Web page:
The use of artificial intelligence and facial recognition technology has sprung numerous debates related to privacy. In some countries, face recognition is used for mass surveillance purposes. Such is the case in China, where you cannot get a new SIM card for your smartphone unless your face is scanned. In the case of technology startup Clearview AI, however, the issues go beyond privacy.
Several hundred law enforcement agencies in the United States are clients of Clearview AI, a technology startup that employs artificial intelligence and advanced facial recognition to parse billions of images harvested from social networks and various websites. It’s founder and CEO, Hoan Ton-That, is a Vietnamese-Australian developer who has staunchly defended his product. Ton-That describes it simply as “a search engine for faces.”
While some of the police departments currently using Clearview’s technology have been able to augment investigations and even prevent crimes, the AI engine has proven to be less accurate than what Ton-That has suggested in public interviews. There is also the issue of how the company has collected its massive database of photographs and information: by means of scraping Facebook and other websites where users post and tag images with their own personal information. The company claims that its data collection practices are in line with First Amendment protections, but the American Civil Liberties Union has labeled that claim as a gross misinterpretation.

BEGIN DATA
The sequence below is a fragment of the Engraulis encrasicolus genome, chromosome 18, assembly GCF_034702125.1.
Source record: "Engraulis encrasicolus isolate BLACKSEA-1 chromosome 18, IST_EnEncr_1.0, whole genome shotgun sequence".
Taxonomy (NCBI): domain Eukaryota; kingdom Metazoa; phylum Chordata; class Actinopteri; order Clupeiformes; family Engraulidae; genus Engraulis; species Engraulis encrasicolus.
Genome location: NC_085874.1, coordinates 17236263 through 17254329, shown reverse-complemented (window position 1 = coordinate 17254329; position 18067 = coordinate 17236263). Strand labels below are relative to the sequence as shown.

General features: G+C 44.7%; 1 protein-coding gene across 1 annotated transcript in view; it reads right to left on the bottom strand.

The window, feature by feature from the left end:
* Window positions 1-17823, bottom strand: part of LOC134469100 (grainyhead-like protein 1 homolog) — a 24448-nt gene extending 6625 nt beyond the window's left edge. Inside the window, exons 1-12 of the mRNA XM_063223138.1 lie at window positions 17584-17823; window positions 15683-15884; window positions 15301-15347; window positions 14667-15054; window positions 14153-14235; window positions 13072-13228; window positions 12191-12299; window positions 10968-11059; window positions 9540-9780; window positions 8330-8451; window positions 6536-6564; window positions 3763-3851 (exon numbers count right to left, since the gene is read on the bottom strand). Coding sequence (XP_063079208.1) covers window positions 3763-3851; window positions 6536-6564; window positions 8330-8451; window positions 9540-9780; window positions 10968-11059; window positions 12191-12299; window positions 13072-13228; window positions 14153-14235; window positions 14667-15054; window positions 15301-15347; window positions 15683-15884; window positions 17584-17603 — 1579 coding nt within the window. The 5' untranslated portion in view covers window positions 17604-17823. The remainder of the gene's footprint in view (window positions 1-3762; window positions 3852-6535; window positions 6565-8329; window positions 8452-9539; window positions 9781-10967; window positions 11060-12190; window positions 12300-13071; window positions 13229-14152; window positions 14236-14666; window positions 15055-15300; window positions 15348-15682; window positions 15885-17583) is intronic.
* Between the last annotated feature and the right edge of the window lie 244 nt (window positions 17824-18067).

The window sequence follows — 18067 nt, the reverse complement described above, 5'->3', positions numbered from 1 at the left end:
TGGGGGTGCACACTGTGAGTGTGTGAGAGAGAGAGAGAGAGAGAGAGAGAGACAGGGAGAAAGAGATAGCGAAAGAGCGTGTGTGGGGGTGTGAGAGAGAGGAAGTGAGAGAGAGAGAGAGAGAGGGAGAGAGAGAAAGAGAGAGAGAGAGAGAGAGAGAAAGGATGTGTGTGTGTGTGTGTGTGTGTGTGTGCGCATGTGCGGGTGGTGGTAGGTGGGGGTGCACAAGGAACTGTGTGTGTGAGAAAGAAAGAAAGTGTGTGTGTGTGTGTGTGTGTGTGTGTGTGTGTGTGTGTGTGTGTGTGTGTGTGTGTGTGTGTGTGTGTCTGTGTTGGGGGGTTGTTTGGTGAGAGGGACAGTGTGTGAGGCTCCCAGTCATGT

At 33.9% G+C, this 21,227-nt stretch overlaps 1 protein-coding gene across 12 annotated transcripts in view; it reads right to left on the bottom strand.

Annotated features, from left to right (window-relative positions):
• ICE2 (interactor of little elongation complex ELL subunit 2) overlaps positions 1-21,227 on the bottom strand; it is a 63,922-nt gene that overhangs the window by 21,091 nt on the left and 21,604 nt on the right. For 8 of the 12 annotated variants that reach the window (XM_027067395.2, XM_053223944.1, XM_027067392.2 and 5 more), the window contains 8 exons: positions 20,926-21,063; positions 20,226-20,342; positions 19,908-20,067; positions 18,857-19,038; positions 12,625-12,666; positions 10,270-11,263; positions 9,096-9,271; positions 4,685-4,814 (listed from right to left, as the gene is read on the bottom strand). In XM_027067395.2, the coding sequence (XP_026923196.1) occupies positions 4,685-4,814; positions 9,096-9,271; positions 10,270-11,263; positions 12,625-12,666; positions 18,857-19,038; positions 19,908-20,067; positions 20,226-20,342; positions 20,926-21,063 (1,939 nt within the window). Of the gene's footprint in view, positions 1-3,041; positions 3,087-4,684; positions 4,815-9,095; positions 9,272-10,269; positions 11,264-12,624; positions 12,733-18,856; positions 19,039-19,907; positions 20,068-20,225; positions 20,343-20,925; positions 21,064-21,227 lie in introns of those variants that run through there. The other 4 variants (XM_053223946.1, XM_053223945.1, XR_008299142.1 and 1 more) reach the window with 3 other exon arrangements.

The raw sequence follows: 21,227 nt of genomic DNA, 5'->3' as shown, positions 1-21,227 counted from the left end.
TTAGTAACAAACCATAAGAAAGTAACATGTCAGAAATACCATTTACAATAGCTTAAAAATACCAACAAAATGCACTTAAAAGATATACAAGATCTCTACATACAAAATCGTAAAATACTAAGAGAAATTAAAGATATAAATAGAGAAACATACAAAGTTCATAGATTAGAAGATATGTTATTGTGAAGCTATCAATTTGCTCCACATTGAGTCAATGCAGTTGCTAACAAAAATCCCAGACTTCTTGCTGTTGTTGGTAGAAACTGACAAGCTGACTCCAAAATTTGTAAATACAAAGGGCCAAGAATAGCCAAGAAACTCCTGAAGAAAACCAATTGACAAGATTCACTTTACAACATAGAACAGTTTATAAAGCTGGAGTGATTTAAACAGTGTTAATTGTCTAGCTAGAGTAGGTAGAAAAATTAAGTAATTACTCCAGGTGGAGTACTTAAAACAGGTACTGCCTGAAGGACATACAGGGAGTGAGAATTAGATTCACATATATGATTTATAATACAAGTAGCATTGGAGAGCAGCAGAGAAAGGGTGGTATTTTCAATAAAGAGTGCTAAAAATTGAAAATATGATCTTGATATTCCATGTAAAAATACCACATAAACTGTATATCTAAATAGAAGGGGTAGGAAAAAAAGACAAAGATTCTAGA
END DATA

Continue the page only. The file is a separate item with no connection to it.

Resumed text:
To add even more fuel, Clearview co-founder Richard Schwartz was once an adviser to the former New York City Mayor Rudy Giuliani, who was recently embroiled in the scandal that resulted in the impeachment of President Donald Trump. Further complicating things is the assessment of experts who have reviewed the AI algorithm used by the company, who opine that it has a certain bias towards people of color.
Twitter, Facebook, YouTube, and Venmo are some of the tech firms that have filed cease-and-desist letters against the company’s admitted scraping of images. Class-action lawsuits have been filed in Virginia, and Illinois; the California branch of the ACLU is ready to file a complaint in court, and the New Jersey Attorney General Office has prohibited its law enforcement agencies from retaining the services of the tech firm.